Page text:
Then
is identified with the -axis, and points on the -axis are of the
form where is real. I will call the -axis the *real axis*,
and I'll
call the -axis the *imaginary axis*.
If
, then represents the
result of reflecting about the real axis. Also represents the result of
reflecting through the origin.

If and are two points in , and , then are the vertices of a right triangle having legs of length , and . By the Pythagorean theorem, the distance from to is . Also,

and in particular, for ,

Claim: If
, then is the fourth vertex of the parallelogram having
consecutive vertices .

To make this look like a geometry proof, I'll denote points by upper case letters,
and let denote the distance from to . Let , , ,
. Then

Hence, since the quadrilateral has opposite sides equal, it is a parallelogram.

We can now give a geometrical interpretation for the triangle inequality
(which
motivates its name). In the figure above,

says

i.e, the sum of two sides of a triangle is greater than or equal to the third side. This is proposition 20 of book 1 of Euclid [19] `` In any triangle, two sides taken together in any manner are greater than the remaining one." (Euclid did not consider triangles in which all three vertices lie on a line.)

It was the habit of the Epicureans, says Proclus ...to ridicule this theorem as being evident even to an ass, and requiring no proof, and their allegation that the theorem was `` known" even to an ass was based on the fact that, if fodder is placed at one angular point and the ass at another, he does not, in order to get his food, traverse the two sides of the triangle but only the one side separating them [19, vol. I page 287].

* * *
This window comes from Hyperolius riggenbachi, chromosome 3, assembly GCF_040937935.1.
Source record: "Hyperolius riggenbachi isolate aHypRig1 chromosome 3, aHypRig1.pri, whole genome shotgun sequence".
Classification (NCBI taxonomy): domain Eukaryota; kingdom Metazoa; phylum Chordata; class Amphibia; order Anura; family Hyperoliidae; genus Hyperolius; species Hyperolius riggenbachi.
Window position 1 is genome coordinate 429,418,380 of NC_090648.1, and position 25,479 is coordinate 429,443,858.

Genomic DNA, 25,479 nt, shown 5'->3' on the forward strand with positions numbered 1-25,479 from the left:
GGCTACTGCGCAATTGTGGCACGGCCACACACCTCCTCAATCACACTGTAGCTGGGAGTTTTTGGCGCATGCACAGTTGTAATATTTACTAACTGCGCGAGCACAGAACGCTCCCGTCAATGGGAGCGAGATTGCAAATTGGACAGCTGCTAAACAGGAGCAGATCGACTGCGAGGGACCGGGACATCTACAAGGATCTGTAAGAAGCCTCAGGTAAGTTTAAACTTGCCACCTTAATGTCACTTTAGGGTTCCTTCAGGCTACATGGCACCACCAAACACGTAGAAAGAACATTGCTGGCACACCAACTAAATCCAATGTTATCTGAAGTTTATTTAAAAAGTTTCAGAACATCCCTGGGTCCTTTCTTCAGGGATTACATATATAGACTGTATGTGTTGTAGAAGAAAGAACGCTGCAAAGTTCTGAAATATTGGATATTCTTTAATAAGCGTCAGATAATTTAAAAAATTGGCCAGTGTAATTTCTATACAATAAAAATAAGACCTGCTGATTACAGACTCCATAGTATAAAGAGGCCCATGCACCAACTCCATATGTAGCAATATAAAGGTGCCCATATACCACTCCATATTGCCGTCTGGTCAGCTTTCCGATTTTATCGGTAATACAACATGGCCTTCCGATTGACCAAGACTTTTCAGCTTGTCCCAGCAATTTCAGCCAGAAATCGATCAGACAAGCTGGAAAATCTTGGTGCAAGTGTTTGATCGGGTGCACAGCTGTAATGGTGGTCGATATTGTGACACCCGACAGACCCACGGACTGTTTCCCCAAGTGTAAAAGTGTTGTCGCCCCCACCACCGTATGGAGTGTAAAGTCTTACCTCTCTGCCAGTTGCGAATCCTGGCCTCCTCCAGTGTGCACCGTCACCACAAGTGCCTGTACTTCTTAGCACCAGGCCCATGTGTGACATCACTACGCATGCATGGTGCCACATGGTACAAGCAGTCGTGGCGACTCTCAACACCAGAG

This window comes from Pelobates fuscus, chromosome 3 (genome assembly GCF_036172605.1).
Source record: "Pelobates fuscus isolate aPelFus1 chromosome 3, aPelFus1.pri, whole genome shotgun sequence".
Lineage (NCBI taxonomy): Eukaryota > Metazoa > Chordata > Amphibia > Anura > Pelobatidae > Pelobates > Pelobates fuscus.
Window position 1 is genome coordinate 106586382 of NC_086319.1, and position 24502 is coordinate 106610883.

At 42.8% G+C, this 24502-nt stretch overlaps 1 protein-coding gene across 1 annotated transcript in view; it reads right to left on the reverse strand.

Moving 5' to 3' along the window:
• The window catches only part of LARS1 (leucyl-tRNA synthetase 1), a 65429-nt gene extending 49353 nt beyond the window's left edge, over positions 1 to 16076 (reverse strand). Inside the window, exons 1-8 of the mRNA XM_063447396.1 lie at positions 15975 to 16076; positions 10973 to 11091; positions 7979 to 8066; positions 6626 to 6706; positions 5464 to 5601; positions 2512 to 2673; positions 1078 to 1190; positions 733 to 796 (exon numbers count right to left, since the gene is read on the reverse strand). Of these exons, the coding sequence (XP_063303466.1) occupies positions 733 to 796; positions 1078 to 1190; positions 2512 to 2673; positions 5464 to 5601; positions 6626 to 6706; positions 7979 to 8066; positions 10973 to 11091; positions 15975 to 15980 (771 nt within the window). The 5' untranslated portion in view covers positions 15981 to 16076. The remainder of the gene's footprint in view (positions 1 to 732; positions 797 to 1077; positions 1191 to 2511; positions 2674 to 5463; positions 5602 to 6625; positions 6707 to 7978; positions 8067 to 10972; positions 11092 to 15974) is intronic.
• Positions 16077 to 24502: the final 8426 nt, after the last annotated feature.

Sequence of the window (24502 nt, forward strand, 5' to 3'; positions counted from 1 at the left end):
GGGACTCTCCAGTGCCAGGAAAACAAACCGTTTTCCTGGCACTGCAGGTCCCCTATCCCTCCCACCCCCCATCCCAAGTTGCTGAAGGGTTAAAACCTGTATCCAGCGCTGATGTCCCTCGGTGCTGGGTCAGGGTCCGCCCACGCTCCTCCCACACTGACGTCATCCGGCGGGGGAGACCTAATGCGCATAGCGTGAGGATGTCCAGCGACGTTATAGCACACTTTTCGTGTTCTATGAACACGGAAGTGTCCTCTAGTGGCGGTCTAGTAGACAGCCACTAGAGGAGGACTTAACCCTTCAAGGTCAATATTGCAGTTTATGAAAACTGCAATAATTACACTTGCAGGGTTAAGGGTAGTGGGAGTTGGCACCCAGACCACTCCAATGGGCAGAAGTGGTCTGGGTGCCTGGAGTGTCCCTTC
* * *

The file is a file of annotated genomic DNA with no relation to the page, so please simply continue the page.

The

and the

is called the

Proof: Let ; i.e., . Then , so .

We can also give a geometrical interpretation to the product of two complex numbers. Let and be complex numbers and let . Let and let .

Then is similar to . The proof consists in showing
that

From the similarity of and , we have . In particular, if we take , we get the picture

where

angle(--) angle (--),

which indicates that lies on the line through that passes through . Also
so the length of is obtained by multiplying the length of by .

The figure below shows the powers of a complex number a.

Powers of a: , a, a,
a, a.

In each case the four triangles , , , and are all similar. In the third figure, where a is in the unit circle, the triangles and are in fact congruent.

If are points on the unit circle, then

angle(--) angle(--),

which indicates that is the point in the unit circle such that

angle(--)
angle(--) angle(--).

From trigonometry, you know that the point on the unit circle making angle with the segment is .

The previous geometrical argument suggests that

Then show that formula (6.16) is in fact valid for all . (Formula (6.16) is called